Wednesday, 9 November 2016

How not to analyse an election result (Marxist studies version)

I'm not going to give my take on the events in the USA. I was wrong (not in disliking Trump but in thinking he would get thrashed) and this is most probably because I don't know enough about the dynamics and processes of US elections so relied on the media filtering of polls to provide guidance. Problem is, of course, that the media leans towards polls that are either outliers or favour the ideological bias of that media (or both).

There's lots of good stuff emerging - not from the big brave pundits on national media but rather from folk like Aaron Renn and Joel Kotkin who bring experience and geography to bear on the issue.

For some though, we get an object lesson in how not to analyse an election result. Here's Dr Sophia Price, Head of Politics and International Relations at Leeds Beckett University. It starts like this:
Marx’s adage ‘first as tragedy then as farce’ seems a fitting place to start on this bleak winter post-election morning. In Zizek’s (2009) book of the same name he notes Marx’s correction of Hegel’s idea “that history necessarily repeats itself”. “Hegel remarks somewhere that all great events and characters of world history occur, so to speak, twice. He forgot to add: the first time as tragedy , the second time as farce” (Marx 1973 quoted in Zizek 2009). For Marx, this second comedic version would mark the “last phase of a world-historical form”.
I know what you're saying - why read on and what in heaven's name has all this to do with the US Presidential elections. Some of you might also smile and remind our author that Zizek - every trendy's favourite Marxist - endorsed Donald Trump. But the article's not very long and soon escapes from quoting Marx as it settles down to present the usual collection of academic sub-Marxism's favourite memes:
...there are a wide range of memes and posts that relate our present moment to the rise of fascism in the 1930s.
Of course. Just a shame that modern Marxist academics seem not to have the first clue about Fascism.
...the analysis of the shift to extreme, right wing politics...has to be located within the context of the global spread of neo-liberal capitalism in which free trade and the roll back of social protection and labour rights has intensified the competition between workers.
We move on:
It is important though that...we do not lose sight of the intersections of race, gender and class within these processes.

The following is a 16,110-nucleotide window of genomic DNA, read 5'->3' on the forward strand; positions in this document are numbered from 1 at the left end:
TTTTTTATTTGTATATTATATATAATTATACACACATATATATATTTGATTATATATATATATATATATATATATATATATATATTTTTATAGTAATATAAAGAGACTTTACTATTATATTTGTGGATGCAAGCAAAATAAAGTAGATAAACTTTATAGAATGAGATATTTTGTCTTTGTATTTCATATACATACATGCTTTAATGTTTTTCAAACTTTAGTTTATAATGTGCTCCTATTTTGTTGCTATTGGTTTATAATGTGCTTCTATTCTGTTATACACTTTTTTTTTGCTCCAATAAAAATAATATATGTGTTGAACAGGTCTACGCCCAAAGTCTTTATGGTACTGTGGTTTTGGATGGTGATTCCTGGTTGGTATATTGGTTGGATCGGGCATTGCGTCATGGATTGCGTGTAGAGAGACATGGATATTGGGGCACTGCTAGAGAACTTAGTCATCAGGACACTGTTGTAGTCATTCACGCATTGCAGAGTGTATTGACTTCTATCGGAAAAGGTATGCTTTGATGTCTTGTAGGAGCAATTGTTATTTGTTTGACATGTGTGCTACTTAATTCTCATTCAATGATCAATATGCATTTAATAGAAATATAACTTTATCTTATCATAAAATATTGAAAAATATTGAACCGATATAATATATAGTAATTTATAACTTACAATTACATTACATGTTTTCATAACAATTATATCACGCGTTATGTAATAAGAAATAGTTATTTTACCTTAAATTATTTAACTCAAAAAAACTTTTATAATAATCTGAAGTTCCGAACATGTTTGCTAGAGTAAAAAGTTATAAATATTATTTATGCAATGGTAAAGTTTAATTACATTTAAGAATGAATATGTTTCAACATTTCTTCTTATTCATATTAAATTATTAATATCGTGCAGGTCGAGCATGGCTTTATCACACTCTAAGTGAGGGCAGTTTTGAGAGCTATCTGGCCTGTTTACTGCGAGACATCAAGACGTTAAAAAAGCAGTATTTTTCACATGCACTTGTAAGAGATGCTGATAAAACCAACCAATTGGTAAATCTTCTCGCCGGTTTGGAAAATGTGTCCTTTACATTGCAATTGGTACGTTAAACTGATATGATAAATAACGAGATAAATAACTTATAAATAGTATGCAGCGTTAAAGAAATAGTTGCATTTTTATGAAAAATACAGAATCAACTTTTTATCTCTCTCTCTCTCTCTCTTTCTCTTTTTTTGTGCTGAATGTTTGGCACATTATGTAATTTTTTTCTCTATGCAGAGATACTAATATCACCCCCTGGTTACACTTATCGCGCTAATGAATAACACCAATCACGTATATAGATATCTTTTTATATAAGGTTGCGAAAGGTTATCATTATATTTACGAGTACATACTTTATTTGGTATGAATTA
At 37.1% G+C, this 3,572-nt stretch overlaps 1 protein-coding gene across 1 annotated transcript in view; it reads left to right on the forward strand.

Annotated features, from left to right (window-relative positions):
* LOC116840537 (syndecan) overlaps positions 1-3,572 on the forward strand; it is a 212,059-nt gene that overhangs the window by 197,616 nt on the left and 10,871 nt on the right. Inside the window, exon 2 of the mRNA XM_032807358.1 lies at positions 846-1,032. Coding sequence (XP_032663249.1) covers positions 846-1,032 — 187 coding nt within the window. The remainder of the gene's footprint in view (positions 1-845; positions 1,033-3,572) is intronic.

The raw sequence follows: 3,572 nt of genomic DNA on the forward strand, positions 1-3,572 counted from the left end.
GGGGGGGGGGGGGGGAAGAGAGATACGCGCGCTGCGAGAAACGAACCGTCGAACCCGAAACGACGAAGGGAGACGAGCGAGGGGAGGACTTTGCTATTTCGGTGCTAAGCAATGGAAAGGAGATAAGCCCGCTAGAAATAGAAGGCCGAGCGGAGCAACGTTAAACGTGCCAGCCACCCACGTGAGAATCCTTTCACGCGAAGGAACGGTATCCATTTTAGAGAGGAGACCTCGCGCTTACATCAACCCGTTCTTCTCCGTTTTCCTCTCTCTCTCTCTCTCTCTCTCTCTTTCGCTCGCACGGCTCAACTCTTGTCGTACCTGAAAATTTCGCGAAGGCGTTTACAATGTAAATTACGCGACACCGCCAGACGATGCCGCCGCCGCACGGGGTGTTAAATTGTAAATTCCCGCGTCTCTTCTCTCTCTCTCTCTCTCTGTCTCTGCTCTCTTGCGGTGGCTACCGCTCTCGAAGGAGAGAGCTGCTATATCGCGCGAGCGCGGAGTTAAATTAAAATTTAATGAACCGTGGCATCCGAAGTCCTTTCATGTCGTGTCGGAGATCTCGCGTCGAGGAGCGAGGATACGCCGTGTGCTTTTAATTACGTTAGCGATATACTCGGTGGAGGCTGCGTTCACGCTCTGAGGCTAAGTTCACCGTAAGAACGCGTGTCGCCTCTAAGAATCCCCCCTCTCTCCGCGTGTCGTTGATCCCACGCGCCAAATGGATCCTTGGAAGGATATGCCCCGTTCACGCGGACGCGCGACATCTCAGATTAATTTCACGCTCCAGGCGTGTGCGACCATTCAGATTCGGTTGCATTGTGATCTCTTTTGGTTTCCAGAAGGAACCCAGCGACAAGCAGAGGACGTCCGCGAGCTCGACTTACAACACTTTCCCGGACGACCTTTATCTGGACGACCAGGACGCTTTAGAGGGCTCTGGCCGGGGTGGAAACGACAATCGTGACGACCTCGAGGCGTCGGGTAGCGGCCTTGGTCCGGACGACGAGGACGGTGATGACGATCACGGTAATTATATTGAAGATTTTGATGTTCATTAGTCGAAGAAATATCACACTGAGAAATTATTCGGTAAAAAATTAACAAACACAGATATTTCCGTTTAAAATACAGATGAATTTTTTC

We arrive at the conclusion having decided that - Donald Trump is a fascist (he isn't) and won because of racism (partly true but, I suspect, an oversimplification). And that the response should be: properly locate race and gender within the analysis of class relations and contemporary capitalism that have provoked these social changes, in order to be able to formulate a viable, progressive and inclusive alternative.
It seems to me - having sat up all night watching people poking at maps on the telly - that the problem isn't capitalism but rather the failure of government that talked more about race and gender than it did about jobs, schools and healthcare.

The problem is, however, that students only get this sort of analysis - framed in terms of boilerplate Marxism - meaning that they can only see the ideas underlying Trump's success (or Brexit for our author takes a moment to demonise voting the leave the EU) as problematic. The almost complete absence of any academic commentary from the right means that our understanding of the social changes influencing the Trump phenomenon are developed entirely on the basis of a discredited philosophy of state control.



KJP said...

“The almost complete absence of any academic commentary from the right…”
There are very few people from the right in academia. Diversity in academic circles means more women or ethnic minorities only, not people with a diversity of opinion.

KJP said...

I was surprised that Trump won: Clinton was not popular but I thought the GOP had squandered an opportunity to defeat the Democrats by not running a more mainstream figure.
I now think that Clinton must have been more unpopular with ordinary Americans than anyone realised. From exit polls it seems that Trump slightly increased his share of the vote among Latinos and African Americans compared to Mitt Romney in 2012.
I also thought that voters that had not voted before had come out to support Trump. But in 2012 there were 127m votes for the two main candidates but this year only 119m. So it seems a lack of support for Clinton is much of the reason for her defeat.
Of course some/most on the Left are whining: democracy is only valid when you win.

Anonymous said...

and there was me thinking that academic study was to do with the development of the ability to critically examine the assumptions, arguments, conclusions and underpinning evidence of a range of positions rather than spoonfeeding the young minds with selected material on the basis of an entrenched position.


James Higham said...

The almost complete absence of any academic commentary from the right…

I for one have written much on it.

Dr Evil said...

I thought she was quoting Groucho.